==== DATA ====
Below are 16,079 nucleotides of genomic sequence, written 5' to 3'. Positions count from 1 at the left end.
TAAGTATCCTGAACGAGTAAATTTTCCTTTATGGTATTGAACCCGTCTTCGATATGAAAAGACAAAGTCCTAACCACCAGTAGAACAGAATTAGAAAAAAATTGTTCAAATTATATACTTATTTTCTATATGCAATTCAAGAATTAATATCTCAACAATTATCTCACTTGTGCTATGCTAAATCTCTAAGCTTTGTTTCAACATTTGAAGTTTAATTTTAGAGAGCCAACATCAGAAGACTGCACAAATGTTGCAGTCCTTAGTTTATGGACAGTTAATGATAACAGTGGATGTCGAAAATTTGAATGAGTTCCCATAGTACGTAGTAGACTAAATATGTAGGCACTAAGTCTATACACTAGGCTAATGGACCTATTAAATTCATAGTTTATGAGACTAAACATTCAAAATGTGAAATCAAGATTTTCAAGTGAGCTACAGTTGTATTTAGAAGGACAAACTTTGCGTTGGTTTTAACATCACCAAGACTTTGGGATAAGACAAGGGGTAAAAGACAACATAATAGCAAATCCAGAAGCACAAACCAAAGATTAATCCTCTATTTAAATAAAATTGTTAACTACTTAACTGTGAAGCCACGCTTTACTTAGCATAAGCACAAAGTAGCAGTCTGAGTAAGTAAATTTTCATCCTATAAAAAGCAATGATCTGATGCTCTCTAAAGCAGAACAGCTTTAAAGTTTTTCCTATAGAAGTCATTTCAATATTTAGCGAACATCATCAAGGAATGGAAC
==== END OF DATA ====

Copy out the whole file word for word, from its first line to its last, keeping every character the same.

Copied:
Below are 16,079 nucleotides of genomic sequence, written 5' to 3'. Positions count from 1 at the left end.
TAAGTATCCTGAACGAGTAAATTTTCCTTTATGGTATTGAACCCGTCTTCGATATGAAAAGACAAAGTCCTAACCACCAGTAGAACAGAATTAGAAAAAAATTGTTCAAATTATATACTTATTTTCTATATGCAATTCAAGAATTAATATCTCAACAATTATCTCACTTGTGCTATGCTAAATCTCTAAGCTTTGTTTCAACATTTGAAGTTTAATTTTAGAGAGCCAACATCAGAAGACTGCACAAATGTTGCAGTCCTTAGTTTATGGACAGTTAATGATAACAGTGGATGTCGAAAATTTGAATGAGTTCCCATAGTACGTAGTAGACTAAATATGTAGGCACTAAGTCTATACACTAGGCTAATGGACCTATTAAATTCATAGTTTATGAGACTAAACATTCAAAATGTGAAATCAAGATTTTCAAGTGAGCTACAGTTGTATTTAGAAGGACAAACTTTGCGTTGGTTTTAACATCACCAAGACTTTGGGATAAGACAAGGGGTAAAAGACAACATAATAGCAAATCCAGAAGCACAAACCAAAGATTAATCCTCTATTTAAATAAAATTGTTAACTACTTAACTGTGAAGCCACGCTTTACTTAGCATAAGCACAAAGTAGCAGTCTGAGTAAGTAAATTTTCATCCTATAAAAAGCAATGATCTGATGCTCTCTAAAGCAGAACAGCTTTAAAGTTTTTCCTATAGAAGTCATTTCAATATTTAGCGAACATCATCAAGGAATGGAAC